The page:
LECONTE DE LISLE, CHARLES MARIE RENE (1818-1894), French poet, was born in the island of Reunion on Oct. 22,1818. His father, an army surgeon, who brought him up with great severity, sent him to travel in the East Indies with a view to preparing him for a commercial life. After this voyage he went to Rennes to complete his education, studying especially Greek, Italian and history. He returned once or twice to Reunion, but in 1846 settled definitely in Paris. His first volume, La Venus de Milo, attracted to him a number of friends many of whom were passionately devoted to classical literature. In 1873 he was made assistant librarian at the Luxembourg; in 1886 he was elected to the Academy in succession to Victor Hugo. His Poemes antiques appeared in 1852; Poemes et poesies in 1854; Le Chemin de la croix in 1859; the Poemes barbares, in their first form, in 1862; Les Erinnyes, a tragedy after the Greek model, in 1872; for which occasional music was provided by Jules Massenet ; the Poemes tragiques in 1884; L'Apollonide, another classical tragedy, in 1888; and two posthumous volumes, Derniers poemes in 1899, and Premieres poisies et lettres intimes in 1902. In addition to his original work in verse, he published a series of admirable prose translations of Theocritus, Homer, Hesiod, Aeschylus, Sophocles, Euripides, Horace. He died at Voisins, near Louveciennes (Seine et-Oise) on July 18, In Leconte de Lisle the Parnassian movement seems to crystal lize. His verse is clear, sonorous, dignified, deliberate in move ment, classically correct in rhythm, full of exotic local colour, of savage names, of realistic rhetoric. It has its own kind of ro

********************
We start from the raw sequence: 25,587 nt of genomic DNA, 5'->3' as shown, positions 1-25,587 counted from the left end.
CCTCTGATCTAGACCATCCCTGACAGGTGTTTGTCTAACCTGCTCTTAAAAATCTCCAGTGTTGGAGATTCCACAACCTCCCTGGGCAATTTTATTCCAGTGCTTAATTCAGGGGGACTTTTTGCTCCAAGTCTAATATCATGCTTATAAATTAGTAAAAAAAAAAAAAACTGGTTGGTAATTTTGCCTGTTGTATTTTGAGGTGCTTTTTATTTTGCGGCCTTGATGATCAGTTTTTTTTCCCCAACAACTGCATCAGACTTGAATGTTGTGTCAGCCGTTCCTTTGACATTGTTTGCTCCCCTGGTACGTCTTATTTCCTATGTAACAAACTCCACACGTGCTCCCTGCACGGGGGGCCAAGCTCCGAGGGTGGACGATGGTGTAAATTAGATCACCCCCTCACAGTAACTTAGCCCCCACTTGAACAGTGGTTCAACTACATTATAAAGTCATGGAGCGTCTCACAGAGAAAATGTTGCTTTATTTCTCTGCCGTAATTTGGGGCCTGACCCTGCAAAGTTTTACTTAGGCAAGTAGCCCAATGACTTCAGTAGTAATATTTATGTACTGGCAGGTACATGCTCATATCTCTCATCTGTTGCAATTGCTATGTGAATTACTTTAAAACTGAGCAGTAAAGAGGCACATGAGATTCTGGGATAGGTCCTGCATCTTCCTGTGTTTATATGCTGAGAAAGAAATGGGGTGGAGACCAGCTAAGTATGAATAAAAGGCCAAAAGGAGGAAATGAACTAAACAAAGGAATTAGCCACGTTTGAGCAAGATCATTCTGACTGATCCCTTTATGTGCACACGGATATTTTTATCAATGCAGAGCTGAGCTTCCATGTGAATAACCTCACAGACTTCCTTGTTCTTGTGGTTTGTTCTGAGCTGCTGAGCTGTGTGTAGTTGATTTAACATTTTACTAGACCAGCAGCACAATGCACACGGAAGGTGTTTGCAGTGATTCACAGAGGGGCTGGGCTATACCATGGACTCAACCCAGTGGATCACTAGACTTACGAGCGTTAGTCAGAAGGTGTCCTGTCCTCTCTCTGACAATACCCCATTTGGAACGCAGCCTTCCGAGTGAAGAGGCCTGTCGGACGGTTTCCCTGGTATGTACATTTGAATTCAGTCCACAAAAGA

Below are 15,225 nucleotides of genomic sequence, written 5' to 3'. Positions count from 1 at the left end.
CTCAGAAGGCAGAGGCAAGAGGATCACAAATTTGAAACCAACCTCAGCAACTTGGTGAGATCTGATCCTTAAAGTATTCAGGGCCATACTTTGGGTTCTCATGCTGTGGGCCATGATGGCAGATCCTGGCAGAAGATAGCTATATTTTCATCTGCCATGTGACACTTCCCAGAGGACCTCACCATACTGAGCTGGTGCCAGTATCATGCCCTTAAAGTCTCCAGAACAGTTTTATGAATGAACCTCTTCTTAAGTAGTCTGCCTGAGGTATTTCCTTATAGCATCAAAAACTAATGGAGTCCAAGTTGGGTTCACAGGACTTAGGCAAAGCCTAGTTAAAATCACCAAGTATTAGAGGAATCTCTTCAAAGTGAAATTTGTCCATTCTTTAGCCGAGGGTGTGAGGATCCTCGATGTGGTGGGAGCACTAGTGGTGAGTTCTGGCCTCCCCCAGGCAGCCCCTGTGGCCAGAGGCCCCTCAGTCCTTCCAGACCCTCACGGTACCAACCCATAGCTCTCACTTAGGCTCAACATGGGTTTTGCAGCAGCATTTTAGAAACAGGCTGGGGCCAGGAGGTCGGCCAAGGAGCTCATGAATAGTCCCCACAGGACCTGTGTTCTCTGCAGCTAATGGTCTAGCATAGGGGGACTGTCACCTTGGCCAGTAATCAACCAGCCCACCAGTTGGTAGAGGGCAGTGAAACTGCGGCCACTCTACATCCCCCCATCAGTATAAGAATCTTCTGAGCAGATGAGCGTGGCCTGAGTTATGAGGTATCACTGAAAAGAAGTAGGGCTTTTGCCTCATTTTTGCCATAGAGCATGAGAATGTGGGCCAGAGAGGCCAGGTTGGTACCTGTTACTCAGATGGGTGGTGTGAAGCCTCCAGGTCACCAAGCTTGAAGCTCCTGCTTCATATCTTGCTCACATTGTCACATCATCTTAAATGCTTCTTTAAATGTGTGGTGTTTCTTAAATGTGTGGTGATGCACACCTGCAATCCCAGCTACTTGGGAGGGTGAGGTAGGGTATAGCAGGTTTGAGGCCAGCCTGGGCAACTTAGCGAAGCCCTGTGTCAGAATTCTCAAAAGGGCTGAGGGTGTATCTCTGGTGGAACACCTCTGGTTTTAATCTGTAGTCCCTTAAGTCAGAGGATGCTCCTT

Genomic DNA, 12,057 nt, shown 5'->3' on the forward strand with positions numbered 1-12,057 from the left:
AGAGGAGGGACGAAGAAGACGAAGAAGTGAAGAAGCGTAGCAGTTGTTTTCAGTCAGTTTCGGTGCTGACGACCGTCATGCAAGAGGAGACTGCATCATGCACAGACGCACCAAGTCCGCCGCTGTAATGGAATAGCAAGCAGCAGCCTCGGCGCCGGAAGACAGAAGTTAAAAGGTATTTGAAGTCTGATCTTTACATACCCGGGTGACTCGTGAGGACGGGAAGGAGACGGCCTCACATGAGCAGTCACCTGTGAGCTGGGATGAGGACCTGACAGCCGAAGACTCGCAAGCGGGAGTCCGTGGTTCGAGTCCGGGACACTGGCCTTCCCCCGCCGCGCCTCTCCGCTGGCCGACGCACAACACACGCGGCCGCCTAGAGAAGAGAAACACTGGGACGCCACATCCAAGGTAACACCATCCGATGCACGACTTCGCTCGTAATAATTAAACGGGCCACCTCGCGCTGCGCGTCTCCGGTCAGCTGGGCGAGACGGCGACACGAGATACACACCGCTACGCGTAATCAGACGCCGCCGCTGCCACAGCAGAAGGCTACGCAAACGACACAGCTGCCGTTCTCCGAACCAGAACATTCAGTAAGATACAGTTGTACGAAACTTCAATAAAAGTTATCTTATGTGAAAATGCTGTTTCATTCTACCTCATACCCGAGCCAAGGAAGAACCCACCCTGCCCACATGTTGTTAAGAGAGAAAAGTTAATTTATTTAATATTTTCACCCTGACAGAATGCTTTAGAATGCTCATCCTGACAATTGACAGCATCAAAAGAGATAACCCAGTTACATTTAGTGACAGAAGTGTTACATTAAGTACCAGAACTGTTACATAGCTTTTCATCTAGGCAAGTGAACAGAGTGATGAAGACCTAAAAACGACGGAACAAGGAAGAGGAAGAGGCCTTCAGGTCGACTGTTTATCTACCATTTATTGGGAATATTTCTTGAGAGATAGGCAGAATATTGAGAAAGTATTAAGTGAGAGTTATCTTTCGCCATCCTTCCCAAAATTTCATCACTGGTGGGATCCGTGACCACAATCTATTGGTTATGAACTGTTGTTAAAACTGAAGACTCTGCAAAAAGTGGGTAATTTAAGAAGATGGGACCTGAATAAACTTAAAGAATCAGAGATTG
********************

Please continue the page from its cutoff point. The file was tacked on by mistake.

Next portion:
mance, in its "legend of the ages," so different from Hugo's, so much fuller of scholarship and the historic sense, yet with far less of human pity. Coldness cultivated as a kind of artistic distinction seems to turn all his poetry to marble, in spite of the fire at its heart. Most of Leconte de Lisle's poems are little chill epics, in which legend is fossilized. They have the lofty monotony of a single conception of life and of the universe. He sees the world as what Byron called it, "a glorious blunder," and desires only to stand a little apart from the throng, meditating scorn fully. Hope, with him, becomes no more than this desperate certainty :— "Tu te tairas, o voix sinistre des vivants!" His only prayer is to Death, "divine Death," that it may gather its children to its breast :— "Affranchis-nous du temps, du nombre et de l'espace, Et rends-nous le repos que la vie a trouble !" (A. Sy.) See Paul Bourget, Nouveaux esseis de psychologie contemporaine (1885) ; J. Lemaitre, Les Contemporains (2nd series, 1886) ; M. Spronck, Les Artistes litteraires (1889) ; F. Brunetiere, L'Evolution de la poisie lyrique en France au XIXe siecle (1894), and Nouveaux essais sur la Litt. contemp. (1895) ; J. Dornis, Leconte de Lisle intime (1895) ; F. Calmette, Un Demi-siecle litteraire, Leconte de Lisle et ses antis (1902) ; M. A. Leblond, Leconte de Lisle d'apres des docu ments nouveaux (1906) ; E. Esteve, Leconte de Lisle (1922).